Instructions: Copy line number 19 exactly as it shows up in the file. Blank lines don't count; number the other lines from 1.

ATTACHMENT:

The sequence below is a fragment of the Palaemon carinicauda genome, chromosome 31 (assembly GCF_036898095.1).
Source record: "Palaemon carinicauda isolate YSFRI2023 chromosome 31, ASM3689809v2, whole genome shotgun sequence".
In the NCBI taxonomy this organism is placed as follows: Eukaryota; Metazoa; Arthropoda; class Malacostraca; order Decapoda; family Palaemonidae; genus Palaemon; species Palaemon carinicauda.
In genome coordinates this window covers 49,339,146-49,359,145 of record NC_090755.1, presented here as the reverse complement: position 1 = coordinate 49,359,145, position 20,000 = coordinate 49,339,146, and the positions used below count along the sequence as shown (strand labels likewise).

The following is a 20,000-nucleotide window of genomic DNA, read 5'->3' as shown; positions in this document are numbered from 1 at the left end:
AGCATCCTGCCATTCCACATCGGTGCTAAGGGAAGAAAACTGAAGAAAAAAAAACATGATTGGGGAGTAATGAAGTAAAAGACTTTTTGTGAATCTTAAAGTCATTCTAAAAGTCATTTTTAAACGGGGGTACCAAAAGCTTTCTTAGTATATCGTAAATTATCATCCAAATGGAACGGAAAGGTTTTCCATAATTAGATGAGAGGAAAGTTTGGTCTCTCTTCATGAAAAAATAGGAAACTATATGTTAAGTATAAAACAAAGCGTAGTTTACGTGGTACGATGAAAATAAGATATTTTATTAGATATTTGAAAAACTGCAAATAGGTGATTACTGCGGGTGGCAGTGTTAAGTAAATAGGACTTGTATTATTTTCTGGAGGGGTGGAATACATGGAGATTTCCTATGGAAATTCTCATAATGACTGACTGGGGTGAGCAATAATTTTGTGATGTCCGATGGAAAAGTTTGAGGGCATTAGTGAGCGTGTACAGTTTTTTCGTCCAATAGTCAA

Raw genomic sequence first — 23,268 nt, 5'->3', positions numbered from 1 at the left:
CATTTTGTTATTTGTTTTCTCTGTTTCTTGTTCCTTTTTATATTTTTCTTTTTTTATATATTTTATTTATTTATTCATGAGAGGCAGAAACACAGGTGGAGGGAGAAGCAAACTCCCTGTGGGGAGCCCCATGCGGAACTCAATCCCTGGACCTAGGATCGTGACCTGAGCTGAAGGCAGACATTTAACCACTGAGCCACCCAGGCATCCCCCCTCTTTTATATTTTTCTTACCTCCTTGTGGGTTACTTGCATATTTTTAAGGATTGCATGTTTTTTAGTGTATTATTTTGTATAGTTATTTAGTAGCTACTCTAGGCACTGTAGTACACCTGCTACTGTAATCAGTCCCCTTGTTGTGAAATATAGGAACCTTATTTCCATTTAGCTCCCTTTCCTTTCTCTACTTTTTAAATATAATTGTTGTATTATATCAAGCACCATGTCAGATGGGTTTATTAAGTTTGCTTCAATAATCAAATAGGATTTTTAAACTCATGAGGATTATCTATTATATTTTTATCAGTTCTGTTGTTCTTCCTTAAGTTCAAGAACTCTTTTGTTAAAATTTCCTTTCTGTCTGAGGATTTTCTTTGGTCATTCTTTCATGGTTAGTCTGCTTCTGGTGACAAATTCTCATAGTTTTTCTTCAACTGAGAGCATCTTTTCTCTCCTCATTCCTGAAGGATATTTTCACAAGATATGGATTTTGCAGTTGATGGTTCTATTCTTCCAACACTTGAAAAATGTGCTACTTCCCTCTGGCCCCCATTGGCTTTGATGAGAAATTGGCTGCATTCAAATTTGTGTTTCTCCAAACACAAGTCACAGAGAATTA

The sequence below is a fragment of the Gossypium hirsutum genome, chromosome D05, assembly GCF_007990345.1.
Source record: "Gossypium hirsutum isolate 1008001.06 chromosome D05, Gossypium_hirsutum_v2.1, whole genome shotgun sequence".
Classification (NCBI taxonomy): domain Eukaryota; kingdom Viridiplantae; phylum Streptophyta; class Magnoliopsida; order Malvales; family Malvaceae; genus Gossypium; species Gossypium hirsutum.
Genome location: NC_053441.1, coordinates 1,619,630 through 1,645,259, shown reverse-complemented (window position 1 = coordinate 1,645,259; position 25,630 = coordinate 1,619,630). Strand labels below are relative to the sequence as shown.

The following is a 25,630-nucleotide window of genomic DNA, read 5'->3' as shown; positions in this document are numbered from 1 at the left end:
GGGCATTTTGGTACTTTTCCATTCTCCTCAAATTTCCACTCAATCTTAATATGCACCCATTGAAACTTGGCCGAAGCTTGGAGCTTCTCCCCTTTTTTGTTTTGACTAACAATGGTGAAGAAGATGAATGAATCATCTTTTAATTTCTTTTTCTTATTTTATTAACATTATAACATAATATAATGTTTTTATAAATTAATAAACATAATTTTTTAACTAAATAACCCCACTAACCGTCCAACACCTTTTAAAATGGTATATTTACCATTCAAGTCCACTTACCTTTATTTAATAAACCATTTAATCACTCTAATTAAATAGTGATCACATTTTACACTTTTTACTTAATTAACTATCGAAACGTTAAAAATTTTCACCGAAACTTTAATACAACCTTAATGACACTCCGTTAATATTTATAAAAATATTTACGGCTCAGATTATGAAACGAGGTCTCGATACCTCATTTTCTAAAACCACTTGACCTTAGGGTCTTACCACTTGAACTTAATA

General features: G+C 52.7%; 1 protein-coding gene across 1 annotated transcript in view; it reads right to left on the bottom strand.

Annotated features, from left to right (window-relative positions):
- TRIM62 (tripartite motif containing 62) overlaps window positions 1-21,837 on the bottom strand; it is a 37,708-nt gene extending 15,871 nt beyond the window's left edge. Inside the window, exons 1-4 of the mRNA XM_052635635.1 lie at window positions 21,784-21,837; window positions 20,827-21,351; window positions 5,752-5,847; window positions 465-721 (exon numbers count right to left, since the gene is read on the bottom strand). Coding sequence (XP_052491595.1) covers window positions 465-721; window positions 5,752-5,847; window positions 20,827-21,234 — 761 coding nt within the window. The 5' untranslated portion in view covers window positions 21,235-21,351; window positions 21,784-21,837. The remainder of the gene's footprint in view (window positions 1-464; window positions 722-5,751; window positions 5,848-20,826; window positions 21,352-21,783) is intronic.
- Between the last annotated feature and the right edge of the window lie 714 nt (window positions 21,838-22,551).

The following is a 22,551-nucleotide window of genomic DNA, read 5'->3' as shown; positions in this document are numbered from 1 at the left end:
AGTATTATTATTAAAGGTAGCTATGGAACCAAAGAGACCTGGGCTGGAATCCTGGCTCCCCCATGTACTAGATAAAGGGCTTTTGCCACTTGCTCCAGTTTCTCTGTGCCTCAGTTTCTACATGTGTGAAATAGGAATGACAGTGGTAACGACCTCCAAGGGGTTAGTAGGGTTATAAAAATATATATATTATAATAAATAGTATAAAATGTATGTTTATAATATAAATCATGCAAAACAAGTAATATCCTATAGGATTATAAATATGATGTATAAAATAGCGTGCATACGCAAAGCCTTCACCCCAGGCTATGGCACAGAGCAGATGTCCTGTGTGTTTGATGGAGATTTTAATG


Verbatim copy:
The following is a 22,551-nucleotide window of genomic DNA, read 5'->3' as shown; positions in this document are numbered from 1 at the left end: